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Chief Inspector of Hospitals rates Queen Victoria Hospital NHS Foundation Trust as Good

26 April 2016
Queen Victoria Hospital NHS Foundation Trust
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England’s Chief Inspector of Hospitals has rated the services run by Queen Victoria Hospital NHS Foundation Trust as Good overall following a Care Quality Commission inspection.

The trust provides specialist burns and plastic surgery service for people from across the country from its hospital in East Grinstead, West Sussex. It also cares for both armed personnel who return from conflict and children and young people who have life disfiguring injuries.

The full reports on the trust and on each site are available.

CQC rated the trust as Good for safety, effectiveness, responsiveness to the needs of people and leadership, although it was rated as Outstanding for being caring. Within the hospital itself, inspectors rated outpatient services and children and young people’s services, minor injuries and specialist burns and plastic surgery as Good. Critical care was rated as Requires Improvement.

CQC’s Chief Inspector of Hospitals, Professor Sir Mike Richards, said:

“When we inspected the Queen Victoria Hospital NHS Foundation Trust, we saw some excellent practice. We saw that staff were incredibly caring and compassionate in their dealings with patients, and patients praised the care that they received with areas of the care found to be outstanding.

“There were some areas where improvements were required. The highest priority for the trust is to address the lack of residential medical cover for out of hours services.

Inspectors found the hospital to be clean, and the environment overall was found to be conducive to safe care although some areas required some redecoration and refurbishment.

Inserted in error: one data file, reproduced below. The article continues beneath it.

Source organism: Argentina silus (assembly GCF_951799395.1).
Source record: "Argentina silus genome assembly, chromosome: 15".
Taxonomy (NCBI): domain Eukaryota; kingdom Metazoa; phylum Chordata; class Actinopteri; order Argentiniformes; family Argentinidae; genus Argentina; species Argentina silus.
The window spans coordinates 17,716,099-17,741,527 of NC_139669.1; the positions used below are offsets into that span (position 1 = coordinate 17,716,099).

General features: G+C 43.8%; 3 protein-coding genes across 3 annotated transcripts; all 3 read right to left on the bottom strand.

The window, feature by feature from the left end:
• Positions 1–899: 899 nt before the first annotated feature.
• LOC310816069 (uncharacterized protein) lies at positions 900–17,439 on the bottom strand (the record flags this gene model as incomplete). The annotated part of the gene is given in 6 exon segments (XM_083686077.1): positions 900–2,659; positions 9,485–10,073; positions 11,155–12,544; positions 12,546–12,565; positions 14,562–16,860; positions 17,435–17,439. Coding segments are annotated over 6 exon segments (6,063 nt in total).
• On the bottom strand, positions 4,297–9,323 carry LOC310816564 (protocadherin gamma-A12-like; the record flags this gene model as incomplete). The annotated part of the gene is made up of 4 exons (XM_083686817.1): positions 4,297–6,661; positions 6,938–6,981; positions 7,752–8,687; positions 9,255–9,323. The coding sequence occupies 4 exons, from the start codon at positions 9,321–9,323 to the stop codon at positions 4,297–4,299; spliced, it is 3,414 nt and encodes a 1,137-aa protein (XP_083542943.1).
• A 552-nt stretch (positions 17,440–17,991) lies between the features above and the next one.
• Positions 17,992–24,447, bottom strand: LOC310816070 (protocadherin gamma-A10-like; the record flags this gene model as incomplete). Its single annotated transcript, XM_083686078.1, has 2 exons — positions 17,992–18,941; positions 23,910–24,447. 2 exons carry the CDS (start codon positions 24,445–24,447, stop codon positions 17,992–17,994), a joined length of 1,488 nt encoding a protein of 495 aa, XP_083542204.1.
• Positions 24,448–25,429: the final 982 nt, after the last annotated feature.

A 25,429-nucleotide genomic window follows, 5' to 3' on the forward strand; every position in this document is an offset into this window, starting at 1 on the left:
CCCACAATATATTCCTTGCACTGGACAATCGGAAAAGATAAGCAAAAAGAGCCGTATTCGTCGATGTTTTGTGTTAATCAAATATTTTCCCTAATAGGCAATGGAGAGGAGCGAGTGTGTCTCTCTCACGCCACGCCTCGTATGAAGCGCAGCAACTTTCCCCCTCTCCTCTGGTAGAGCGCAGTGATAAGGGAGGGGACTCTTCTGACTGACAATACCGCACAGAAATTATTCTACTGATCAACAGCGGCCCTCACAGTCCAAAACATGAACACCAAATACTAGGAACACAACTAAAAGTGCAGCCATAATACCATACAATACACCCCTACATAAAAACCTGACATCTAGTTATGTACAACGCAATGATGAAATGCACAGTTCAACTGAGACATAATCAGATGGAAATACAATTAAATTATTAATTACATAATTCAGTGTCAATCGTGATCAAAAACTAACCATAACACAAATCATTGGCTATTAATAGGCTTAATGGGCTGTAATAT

Patients and their families were treated with dignity and respect and their needs were met by caring and compassionate staff. This was well reflected in the Family and Friends feedback and patient survey results where the hospital regularly achieved scores over 95%.

Inspectors found staff were taking steps to improve the experience for patients living with dementia. This included allowing extra time during assessment, helping families in supporting patient awareness, while taking the needs of vulnerable patients taken into consideration to personalise their care and treatment.

Nursing staff levels were appropriate although there was a lack of medical cover out of hours which could lead to patients having to wait for urgent care if a doctor was attending to someone else.

Inspectors also identified a number of areas of outstanding practice, including:

  • Staff within the paediatric service had been instrumental in developing unique aftercare opportunities for patients. One such initiative was called the CREW camp - challenging, recreational, educational weekends for burns patients funded by local businesses to provide educational activity weekends for up to 30 ex-patients. A committee of eight staff selects children who would get the most benefit from the activities.